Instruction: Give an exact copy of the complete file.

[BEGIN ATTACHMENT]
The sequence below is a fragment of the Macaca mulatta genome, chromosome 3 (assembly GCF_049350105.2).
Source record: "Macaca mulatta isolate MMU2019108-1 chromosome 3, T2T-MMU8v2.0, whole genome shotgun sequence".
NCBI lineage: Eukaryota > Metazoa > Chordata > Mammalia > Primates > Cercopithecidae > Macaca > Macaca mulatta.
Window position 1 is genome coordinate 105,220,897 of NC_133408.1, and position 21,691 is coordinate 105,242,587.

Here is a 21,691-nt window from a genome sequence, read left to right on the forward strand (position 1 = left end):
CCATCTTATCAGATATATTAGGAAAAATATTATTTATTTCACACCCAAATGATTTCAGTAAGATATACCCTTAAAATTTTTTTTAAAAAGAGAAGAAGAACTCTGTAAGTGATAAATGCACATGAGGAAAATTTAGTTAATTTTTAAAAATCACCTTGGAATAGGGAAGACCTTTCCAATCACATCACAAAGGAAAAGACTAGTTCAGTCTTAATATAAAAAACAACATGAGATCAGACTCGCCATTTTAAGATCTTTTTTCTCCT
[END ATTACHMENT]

The sequence below is a fragment of the Macaca mulatta genome, chromosome 3 (assembly GCF_049350105.2).
Source record: "Macaca mulatta isolate MMU2019108-1 chromosome 3, T2T-MMU8v2.0, whole genome shotgun sequence".
NCBI lineage: Eukaryota > Metazoa > Chordata > Mammalia > Primates > Cercopithecidae > Macaca > Macaca mulatta.
Window position 1 is genome coordinate 105,220,897 of NC_133408.1, and position 21,691 is coordinate 105,242,587.

Here is a 21,691-nt window from a genome sequence, read left to right on the forward strand (position 1 = left end):
CCATCTTATCAGATATATTAGGAAAAATATTATTTATTTCACACCCAAATGATTTCAGTAAGATATACCCTTAAAATTTTTTTTAAAAAGAGAAGAAGAACTCTGTAAGTGATAAATGCACATGAGGAAAATTTAGTTAATTTTTAAAAATCACCTTGGAATAGGGAAGACCTTTCCAATCACATCACAAAGGAAAAGACTAGTTCAGTCTTAATATAAAAAACAACATGAGATCAGACTCGCCATTTTAAGATCTTTTTTCTCCT